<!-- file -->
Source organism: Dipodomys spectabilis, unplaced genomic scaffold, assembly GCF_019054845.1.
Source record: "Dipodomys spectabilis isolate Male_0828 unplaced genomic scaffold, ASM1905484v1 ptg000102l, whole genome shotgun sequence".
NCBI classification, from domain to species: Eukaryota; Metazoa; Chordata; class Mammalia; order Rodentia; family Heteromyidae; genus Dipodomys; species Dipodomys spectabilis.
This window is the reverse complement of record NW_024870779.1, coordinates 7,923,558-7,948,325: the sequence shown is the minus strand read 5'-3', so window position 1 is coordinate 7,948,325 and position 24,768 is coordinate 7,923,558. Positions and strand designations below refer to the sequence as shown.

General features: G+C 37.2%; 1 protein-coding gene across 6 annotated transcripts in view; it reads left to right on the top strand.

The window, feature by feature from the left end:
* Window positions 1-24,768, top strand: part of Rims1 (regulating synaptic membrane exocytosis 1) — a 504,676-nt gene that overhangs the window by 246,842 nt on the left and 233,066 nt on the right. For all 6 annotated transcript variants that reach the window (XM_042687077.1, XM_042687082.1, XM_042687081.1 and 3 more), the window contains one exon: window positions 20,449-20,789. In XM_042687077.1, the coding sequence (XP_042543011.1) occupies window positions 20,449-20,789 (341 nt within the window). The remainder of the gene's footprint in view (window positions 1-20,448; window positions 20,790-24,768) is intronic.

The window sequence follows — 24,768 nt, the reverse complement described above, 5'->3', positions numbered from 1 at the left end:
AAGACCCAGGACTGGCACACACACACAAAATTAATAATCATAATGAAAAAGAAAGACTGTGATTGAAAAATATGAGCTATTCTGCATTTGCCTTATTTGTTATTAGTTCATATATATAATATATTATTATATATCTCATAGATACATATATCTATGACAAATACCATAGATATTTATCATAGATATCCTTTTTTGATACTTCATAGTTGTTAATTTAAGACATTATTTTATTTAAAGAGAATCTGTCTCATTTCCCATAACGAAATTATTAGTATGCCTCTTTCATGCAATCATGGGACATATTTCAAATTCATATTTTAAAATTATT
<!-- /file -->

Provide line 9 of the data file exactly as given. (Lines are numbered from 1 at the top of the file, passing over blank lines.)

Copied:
AAGACCCAGGACTGGCACACACACACAAAATTAATAATCATAATGAAAAAGAAAGACTGTGATTGAAAAATATGAGCTATTCTGCATTTGCCTTATTTGTTATTAGTTCATATATATAATATATTATTATATATCTCATAGATACATATATCTATGACAAATACCATAGATATTTATCATAGATATCCTTTTTTGATACTTCATAGTTGTTAATTTAAGACATTATTTTATTTAAAGAGAATCTGTCTCATTTCCCATAACGAAATTATTAGTATGCCTCTTTCATGCAATCATGGGACATATTTCAAATTCATATTTTAAAATTATT